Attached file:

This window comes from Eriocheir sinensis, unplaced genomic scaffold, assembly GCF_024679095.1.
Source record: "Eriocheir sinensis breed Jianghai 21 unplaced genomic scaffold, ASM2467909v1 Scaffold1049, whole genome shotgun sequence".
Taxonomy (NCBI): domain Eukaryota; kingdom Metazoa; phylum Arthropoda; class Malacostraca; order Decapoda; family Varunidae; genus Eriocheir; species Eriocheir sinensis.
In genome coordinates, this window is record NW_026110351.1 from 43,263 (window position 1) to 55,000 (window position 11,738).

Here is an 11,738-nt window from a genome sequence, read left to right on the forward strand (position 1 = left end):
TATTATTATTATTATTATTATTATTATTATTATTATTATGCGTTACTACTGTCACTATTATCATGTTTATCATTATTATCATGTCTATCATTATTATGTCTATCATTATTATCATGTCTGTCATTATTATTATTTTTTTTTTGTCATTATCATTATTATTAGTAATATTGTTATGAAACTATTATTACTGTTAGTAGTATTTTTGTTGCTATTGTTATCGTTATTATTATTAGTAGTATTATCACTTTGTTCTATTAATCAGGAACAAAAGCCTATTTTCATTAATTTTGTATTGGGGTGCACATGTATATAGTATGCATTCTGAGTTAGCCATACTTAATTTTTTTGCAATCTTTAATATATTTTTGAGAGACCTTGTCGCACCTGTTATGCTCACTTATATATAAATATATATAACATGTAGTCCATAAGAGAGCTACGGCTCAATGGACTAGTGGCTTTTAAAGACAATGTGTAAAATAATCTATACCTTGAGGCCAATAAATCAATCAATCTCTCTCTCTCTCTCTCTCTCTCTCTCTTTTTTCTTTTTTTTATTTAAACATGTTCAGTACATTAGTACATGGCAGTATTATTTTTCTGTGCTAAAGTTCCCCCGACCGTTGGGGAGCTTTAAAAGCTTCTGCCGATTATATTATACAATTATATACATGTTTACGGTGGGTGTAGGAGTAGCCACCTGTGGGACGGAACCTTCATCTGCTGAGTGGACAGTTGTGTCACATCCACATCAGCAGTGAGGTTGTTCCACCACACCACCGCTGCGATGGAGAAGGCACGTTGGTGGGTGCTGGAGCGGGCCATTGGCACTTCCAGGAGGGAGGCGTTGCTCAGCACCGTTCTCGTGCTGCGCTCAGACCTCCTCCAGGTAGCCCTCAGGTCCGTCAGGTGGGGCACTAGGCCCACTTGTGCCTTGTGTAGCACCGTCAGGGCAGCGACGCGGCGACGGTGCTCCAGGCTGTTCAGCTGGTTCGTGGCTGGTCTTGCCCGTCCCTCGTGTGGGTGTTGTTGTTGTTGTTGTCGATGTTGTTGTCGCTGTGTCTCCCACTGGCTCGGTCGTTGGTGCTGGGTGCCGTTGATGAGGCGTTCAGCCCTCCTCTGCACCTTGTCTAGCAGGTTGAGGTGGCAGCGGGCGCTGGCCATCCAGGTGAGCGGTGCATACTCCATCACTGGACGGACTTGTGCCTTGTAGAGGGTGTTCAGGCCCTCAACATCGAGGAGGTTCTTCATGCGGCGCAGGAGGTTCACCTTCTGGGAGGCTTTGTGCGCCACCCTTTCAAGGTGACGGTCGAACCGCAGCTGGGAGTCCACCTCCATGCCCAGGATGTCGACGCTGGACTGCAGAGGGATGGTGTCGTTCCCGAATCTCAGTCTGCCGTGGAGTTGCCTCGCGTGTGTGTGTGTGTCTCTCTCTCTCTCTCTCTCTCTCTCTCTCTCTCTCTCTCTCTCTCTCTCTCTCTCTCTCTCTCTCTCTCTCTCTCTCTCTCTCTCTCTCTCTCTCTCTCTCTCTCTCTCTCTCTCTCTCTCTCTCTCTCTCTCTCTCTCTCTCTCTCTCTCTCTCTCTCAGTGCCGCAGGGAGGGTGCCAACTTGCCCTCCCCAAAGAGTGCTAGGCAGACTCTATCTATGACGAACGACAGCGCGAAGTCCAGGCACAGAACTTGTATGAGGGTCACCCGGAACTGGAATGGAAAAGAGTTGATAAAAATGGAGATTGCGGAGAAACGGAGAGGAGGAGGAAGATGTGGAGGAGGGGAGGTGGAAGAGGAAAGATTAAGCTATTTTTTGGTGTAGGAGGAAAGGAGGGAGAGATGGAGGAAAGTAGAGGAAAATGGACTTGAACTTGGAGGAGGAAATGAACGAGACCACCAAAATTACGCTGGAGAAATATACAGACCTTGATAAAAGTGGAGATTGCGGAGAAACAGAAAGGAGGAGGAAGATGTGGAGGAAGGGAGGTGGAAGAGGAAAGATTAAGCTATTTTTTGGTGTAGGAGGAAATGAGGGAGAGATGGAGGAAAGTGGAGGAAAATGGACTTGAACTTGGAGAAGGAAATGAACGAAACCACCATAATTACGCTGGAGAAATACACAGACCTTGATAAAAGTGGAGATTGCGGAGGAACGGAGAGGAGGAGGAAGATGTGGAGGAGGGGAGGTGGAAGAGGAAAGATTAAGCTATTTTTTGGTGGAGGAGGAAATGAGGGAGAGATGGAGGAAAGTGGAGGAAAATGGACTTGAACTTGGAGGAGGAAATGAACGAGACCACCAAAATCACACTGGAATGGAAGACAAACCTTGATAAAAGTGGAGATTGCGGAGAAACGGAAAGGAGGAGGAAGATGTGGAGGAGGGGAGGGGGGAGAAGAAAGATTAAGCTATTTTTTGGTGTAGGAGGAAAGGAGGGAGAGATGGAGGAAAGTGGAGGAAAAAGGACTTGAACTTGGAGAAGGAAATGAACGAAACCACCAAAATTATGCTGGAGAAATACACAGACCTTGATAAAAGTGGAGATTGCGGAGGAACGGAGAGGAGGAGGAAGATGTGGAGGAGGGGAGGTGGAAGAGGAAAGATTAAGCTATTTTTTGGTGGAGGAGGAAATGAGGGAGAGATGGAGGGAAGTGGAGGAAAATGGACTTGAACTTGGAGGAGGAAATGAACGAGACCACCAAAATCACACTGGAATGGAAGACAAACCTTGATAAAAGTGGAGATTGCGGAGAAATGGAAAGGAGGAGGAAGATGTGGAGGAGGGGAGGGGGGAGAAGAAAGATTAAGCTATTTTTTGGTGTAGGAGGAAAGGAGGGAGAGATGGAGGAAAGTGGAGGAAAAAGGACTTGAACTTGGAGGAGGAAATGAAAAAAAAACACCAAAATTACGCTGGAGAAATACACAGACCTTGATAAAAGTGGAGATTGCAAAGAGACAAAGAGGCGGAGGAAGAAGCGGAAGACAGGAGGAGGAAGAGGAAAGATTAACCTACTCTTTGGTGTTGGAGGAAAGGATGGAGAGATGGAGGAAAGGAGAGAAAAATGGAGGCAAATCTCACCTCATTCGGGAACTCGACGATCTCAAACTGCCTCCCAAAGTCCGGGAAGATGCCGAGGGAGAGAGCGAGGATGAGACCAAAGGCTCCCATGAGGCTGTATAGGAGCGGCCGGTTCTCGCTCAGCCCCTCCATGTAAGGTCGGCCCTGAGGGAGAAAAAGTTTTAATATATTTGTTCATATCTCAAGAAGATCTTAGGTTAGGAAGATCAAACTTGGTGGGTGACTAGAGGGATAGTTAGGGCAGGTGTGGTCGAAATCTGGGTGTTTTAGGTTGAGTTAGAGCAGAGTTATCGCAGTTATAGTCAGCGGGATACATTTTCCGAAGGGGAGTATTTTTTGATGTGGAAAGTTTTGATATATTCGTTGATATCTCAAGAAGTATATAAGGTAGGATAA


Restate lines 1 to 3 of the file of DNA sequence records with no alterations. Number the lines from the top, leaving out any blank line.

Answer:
This window comes from Eriocheir sinensis, unplaced genomic scaffold, assembly GCF_024679095.1.
Source record: "Eriocheir sinensis breed Jianghai 21 unplaced genomic scaffold, ASM2467909v1 Scaffold1049, whole genome shotgun sequence".
Taxonomy (NCBI): domain Eukaryota; kingdom Metazoa; phylum Arthropoda; class Malacostraca; order Decapoda; family Varunidae; genus Eriocheir; species Eriocheir sinensis.